These changes are reported to be more likely when you first start taking fluoxetine (Prozac) or if your dose is altered, though they could happen any time. These side effects are also more likely if you have a history or family history of mental illness, including depression.

Since Prozac is most commonly prescribed for depression, this is not reassuring!

US government Medline website says : No matter your age, before you take an antidepressant, you, your parent, or your caregiver should talk to your doctor about the risks and benefits of treating your condition with an antidepressant or with other treatments.

You should also talk about the risks and benefits of not treating your condition. You should know that having depression or another mental illness greatly increases the risk that you will become suicidal.

This risk is higher if you or anyone in your family has or has ever had bipolar disorder (mood that changes from depressed to abnormally excited) or mania (frenzied, abnormally excited mood) or has thought about or attempted suicide.”

What are the other Prozac side effects?

fluoxetine dosageA common side effect is that taking fluoxetine can make you feel dizzy or maybe drowsy and affect your ability to think and react quickly and clearly. So, obviously, don’t drive or operate machinery or do anything else requiring full alertness until you are sure that Prozac is not having that effect on you.

The most common side effects are insomnia, tiredness, headaches, nausea (feeling sick) and diarrhoea.

Other common side effects include: strange dreams, vision changes, tremors or shaking, weakness, pain, fatigue, upset stomach, vomiting, dry mouth, sweating or hot flashes (flushes), stuffy nose, pain in sinuses, sore throat, flu-like symptoms. You can also have changes in your appetite and your weight.

Some common side effects are sexual – lower libido, difficulty having an orgasm, vaginal dryness for women and impotence for men.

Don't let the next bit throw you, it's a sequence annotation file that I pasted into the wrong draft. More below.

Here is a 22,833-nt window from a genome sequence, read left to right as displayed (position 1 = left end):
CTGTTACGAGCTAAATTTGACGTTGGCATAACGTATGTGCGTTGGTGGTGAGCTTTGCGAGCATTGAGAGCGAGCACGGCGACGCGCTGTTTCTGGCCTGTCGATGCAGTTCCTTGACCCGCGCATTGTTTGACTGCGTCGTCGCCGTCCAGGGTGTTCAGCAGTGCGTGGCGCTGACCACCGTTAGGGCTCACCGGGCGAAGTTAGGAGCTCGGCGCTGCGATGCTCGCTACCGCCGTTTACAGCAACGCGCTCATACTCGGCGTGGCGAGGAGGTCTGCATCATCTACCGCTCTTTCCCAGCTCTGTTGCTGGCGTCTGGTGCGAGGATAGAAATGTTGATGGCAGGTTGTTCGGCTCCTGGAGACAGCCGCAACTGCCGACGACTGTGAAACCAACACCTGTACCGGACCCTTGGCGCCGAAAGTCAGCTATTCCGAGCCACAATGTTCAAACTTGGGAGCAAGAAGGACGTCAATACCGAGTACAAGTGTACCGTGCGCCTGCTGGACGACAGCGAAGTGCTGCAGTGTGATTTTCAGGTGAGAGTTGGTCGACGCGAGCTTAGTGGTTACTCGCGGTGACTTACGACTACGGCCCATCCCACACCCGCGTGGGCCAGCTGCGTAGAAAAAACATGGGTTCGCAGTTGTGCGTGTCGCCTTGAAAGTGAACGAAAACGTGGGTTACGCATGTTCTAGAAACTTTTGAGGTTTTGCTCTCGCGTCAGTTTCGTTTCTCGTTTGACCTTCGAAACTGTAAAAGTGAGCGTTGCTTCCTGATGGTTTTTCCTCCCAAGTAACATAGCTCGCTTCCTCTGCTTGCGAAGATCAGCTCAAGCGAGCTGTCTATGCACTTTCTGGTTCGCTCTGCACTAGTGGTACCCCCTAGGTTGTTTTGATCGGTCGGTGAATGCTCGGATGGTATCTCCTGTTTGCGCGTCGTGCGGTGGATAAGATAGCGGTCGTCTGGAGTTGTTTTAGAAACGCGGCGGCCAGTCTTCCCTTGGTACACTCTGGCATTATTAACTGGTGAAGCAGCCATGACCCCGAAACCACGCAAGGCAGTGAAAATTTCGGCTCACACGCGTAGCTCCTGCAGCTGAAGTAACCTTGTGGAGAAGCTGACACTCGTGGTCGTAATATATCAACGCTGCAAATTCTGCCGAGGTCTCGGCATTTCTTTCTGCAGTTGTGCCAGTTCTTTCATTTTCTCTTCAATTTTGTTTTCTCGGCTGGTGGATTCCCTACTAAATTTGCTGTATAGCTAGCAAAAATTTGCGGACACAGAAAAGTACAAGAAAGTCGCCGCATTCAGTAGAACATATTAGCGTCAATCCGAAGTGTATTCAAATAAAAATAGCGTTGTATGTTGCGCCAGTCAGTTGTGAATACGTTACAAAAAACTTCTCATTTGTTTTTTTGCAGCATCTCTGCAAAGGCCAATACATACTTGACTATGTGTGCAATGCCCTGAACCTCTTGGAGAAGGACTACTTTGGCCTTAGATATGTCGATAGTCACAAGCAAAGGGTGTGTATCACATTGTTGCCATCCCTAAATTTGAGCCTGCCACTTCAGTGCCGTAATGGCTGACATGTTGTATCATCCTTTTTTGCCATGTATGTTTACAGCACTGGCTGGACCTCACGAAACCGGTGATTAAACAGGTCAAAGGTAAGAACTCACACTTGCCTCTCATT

You might think those sound quite unpleasant but some people experience more serious side effects, so you must consult a doctor immediately if any of these occur to you:

  • fever,
  • joint pain,
  • swelling of the eyes, hands, feet, ankles, or lower legs,
  • difficulty breathing or swallowing,
  • sweating,
  • confusion,
  • fast or irregular heartbeat,
  • severe muscle stiffness,
  • seeing things or hearing voices that do not exist (hallucinating),
  • seizures.

As with all drugs, there’s a small risk of having an allergic reaction to it so get medical help urgently if you start to develop any signs of allergic reaction, like a skin rash or hives, swelling of your face, lips, tongue, or throat, and/or trouble breathing.

There may be other serious side effects not mentioned here.

A more comprehensive and easy-to-read list of side effects can be found here: drugs.com/prozac-side-effects

Also, if you take too much fluoxetine, or if you take it in combination with some other drugs, it can increase your serotonin levels too much, resulting in serotonin syndrome with symptoms like

  • agitation,
  • hallucinations,
  • delirium,
  • fast heart rate,
  • dizziness,
  • flushing,
  • muscle tremor or rigidity,
  • nausea, vomiting,
  • diarrhea,
  • worst – you might go into a coma!

Are Prozac side effects permanent?

I can’t find information on this specifically, although Prozac does persist for a long time in your body (several weeks), which means that once you reduce your dose or stop taking it, it could still take a while for side effects to decrease.
Why does Prozac cause weight gain, weight loss, make you tired, make you sleepy?

These are just some of the possible side effects of taking Prozac. However, Prozac is less likely to cause you to gain weight than some other antidepressants, and may cause you to lose weight. It’s also less likely to cause you to feel sleepy or sedated than some other antidepressants and may actually keep you up with insomnia.

Does Prozac change personality?

Well, maybe. Taking Prozac alters the chemistry of your brain. It can make you feel better – more positive and bright, although for some it has very negative side effects including making you more anxious, aggressive and even suicidal. Some people find they feel their emotions are dulled or dampened when taking it. Others find their emotions which have been dulled by their depression become more vibrant again.

Do any of these changes constitute a change in personality? I suppose that depends on how you view personality. Proponents of antidepressants would argue that by alleviating some of the negative effects of depression, they’re revealing your personality, which was otherwise dampened or hidden by your depression.